A bipartisan pair of lower chamber lawmakers are calling on the heads of the House Appropriations Committee to consider additional funding support to first responders in border communities.

Reps. Ruben Gallego, D-Ariz., and Michael McCaul, R-Texas, sent a letter to House Appropriations Committee Chairwoman Kay Granger, R-Texas, and ranking member Rosa DeLauro, D-Conn., requesting supplemental funding for first responders in communities hit hard by the southern border crisis.

“As you consider potential supplemental appropriations for Fiscal Year (FY) 2024, we request that any supplemental funding package include funding for critical programs to aid first responders in communities impacted by immigration,” the lawmakers wrote.


“Across the country, local officials, including police departments, fire departments, and Emergency Operations Centers (EOCs), face significant resource strains related to the migrant crisis,” the pair of lawmakers continued.

Gallego – who is running for Senate – and McCaul, the chairman of the House Foreign Affairs Committee, noted the “dramatic uptick” in illegal crossings at the southwestern border that saw 269,000 crossings in the last month, contributing “to a historic 2.4 million total in the last 12 months.”

“Local police departments are barred from directly enforcing immigration laws,” the lawmakers wrote. “However, first responders, particularly local law enforcement, are fielding significantly more calls, including for organized criminal activity, loitering, trespassing and emergency response.”

“Even without violent criminal conduct, every call to a police department, fire department, or EOC increases the strain on resources and personnel that makes it harder for them to help taxpaying permanent residents,” they continued.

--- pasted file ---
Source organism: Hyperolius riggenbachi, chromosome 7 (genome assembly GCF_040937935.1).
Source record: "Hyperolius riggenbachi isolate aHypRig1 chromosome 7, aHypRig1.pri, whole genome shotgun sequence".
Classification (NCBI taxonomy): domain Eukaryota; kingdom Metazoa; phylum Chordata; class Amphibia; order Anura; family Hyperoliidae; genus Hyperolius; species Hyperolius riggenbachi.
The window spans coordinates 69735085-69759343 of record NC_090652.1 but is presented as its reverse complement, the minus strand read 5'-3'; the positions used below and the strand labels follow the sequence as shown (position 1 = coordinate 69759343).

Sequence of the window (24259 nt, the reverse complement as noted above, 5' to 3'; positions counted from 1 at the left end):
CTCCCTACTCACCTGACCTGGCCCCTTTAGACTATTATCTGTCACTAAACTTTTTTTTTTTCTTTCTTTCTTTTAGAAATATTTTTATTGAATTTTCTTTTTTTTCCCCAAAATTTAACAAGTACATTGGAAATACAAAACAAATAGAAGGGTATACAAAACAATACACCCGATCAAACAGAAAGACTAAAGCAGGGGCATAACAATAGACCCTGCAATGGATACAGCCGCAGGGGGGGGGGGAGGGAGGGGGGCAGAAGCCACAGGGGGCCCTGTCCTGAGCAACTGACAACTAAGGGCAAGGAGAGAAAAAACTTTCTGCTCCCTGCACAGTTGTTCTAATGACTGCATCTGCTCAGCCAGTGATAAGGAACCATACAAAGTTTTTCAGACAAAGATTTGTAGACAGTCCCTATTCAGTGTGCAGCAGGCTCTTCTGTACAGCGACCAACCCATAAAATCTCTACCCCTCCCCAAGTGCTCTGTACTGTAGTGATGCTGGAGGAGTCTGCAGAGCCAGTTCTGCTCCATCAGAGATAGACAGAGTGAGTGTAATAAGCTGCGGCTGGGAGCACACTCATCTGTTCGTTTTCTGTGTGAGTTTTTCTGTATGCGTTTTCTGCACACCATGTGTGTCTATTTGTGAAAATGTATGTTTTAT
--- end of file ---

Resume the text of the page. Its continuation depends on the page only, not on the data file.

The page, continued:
“Increased operations are stretching the resources of local governments, police, and fire departments to the limit. Without additional funding, many local leaders and decision-makers face a choice – provide only vital services to long-term residents and ignore certain emergency calls they determine to not be top priority or devote resources toward responding to a ballooning migrant population with no end in sight.”

The pair of lawmakers then requested that Granger and DeLauro “consider additional funding for programs that help first responders in the communities being hit hardest by the crisis at the border,” should Congress consider supplemental funding under the Departments of Homeland Security or Justice.

Gallego and McCaul named several programs they would like to see funding go toward: “Community Oriented Policing Services (COPS), Staffing for Adequate Fire and Emergency Response (SAFER) grants, Assistance to Firefighters Grants (AFG), and Emergency Operations Center (EOC) grants.”

“This funding is critical to providing state and local agencies with the resources they need to hire more police officers, firefighters, and emergency responders, as much-needed equipment and overtime pay for first responders who are already on the front lines of this crisis,” Gallego and McCaul concluded.

Neither Granger’s nor DeLauro’s offices immediately responded to Fox News Digital’s request for comment.

The lawmakers’ letter comes as the House pushes to meet the Nov. 17 funding deadline and avoid a government shutdown.

House Speaker Mike Johnson, R-La., is warning that the House and Senate could be at an “impasse” on government funding if the Democrat-controlled chamber tries to force the House GOP to bringing dense multi-subject spending bills to the House floor.

“We’ve sent appropriations bills over to the Senate and they have done nothing with them. Ultimately, we are going to be in a conference committee working out final agreements and all these things, but we are hopeful that the Senate will do their job,” Johnson told Fox News Digital in an interview

The House has passed five of 12 individual spending bills that together will fund the government in the next fiscal year. They’re slated to consider three more this week.

None have come for a vote in the Senate, where Democrats have lambasted Republicans for writing spending bills at a lower level than what was agreed to under the bipartisan debt limit deal. However, Senate appropriators announced a bipartisan deal last week to combine three spending bills into a “minibus.”

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